Although I was never a regular reader of THE FAMILY CIRCUS, I would look at it it something caught my eye. Most of the time it would be a Sunday strip. In the 1990s I slowly became aware of a reoccurring motif that Keane used having to do with death. The character of Granddad, the father of the Father character had passed away in the mid 1980s yet often Granddad would still appear in the strip as a ghost or in heaven. In this strip from July 1, 1986, Billy is discussing his recently dead grandfather with his father. The father gives him some comfort by telling him that his grandfather has been reunited with his family and friends. We see Granddad, in the mind's eye of Billy, about to enter the golden gates of heaven being welcomed by his old pals in white robes and wings.

In the strip of February 15, 1987, Jeffy inquires of Grandma if Granddad can hear him to which Grandma replies yes and that she speaks to him all the time. Jeffy then gives Granddad a big "hello" but then wonders if Granddad heard him at all. We know he did. The ghost of Granddad can be seen sitting next to Grandma with his arm around her waist.

Most of the Grandma/Granddad strips I remember seeing were similar to this strip from May 5, 2002 (most likely Keane's last one), where Grandma prompts thoughts of Grandad and what he is doing in heaven. It's kind of mild, bland place where everyone gets along. It's sentimental and comforting but if that's what it's really like, I think I'd prefer hell, thank you.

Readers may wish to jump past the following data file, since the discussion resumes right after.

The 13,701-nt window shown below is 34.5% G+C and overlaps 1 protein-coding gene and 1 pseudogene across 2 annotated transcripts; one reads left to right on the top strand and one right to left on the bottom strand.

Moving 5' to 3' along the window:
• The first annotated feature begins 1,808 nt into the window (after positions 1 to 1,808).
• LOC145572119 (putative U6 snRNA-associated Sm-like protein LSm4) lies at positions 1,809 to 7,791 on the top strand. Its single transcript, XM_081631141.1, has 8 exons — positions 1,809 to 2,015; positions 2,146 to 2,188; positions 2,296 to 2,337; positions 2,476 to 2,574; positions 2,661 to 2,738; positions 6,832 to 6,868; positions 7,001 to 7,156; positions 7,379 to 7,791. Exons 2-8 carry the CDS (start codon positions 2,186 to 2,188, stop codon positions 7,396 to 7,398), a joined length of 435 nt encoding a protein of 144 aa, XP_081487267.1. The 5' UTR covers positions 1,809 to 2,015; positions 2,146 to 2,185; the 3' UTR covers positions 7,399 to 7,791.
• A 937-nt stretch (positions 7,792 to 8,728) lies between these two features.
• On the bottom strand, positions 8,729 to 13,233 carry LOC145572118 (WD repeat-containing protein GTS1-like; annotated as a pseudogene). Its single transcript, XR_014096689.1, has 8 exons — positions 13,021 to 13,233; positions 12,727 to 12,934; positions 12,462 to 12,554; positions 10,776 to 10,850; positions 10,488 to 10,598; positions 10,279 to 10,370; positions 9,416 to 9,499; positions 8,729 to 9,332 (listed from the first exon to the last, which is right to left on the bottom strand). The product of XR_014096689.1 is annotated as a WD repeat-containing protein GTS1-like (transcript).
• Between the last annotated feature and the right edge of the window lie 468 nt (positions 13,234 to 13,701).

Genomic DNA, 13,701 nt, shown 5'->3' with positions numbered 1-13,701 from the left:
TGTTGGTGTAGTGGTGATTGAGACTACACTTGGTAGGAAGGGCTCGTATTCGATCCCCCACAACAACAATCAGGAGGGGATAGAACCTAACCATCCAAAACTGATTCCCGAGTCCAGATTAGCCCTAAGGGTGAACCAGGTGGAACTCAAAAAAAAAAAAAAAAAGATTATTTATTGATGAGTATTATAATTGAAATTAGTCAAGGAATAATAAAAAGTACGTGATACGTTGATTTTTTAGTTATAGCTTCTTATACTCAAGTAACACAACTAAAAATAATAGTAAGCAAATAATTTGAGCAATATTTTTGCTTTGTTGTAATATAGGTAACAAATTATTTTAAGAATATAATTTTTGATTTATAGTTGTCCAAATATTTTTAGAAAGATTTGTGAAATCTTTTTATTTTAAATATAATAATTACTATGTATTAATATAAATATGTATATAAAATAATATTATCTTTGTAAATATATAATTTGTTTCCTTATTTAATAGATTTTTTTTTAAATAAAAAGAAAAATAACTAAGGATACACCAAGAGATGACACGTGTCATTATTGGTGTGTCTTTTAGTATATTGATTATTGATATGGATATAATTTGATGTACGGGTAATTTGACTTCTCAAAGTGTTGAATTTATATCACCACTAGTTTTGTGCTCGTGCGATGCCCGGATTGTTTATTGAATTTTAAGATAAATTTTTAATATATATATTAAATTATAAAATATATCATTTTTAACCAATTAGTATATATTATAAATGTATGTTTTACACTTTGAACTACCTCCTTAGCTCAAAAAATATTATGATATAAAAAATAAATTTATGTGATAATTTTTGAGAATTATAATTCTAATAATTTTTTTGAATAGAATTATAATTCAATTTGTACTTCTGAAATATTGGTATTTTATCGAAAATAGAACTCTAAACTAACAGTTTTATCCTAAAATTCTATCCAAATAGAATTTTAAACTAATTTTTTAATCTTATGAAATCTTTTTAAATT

Posted By Art Baxter


By the time I thought to clip these strips to save, it was unfortunately near the end of the run of them. They were all drawn by Keane himself but he was already beginning to hand the reigns of the strip over to his son Jeff. Bil Keane became less and less involved with the strip. I think with the Grandma/Granddad strips Keane began to feel the cold hand of death on his own shoulder and produced strips on the subject no matter how banal they were. There were two noticeable exceptions that I'm aware of.

The first of these is this strip from August 10, 1997. Here we see Grandma being greeted by a young acquaintance who offers her condolence on the passing of Grandma's husband. The woman uses the word "lost" to soften the bluntness of the situation. To which, Grandma replies that she is the one who is "lost." The woman looks at Grandma with sadness through heavily lidded eyes. Meanwhile, Granddad can be seen looking down from his cloud in heaven. Grandma's loneliness is palpable. Aside from Granddad's appearance, the strip is pretty sober.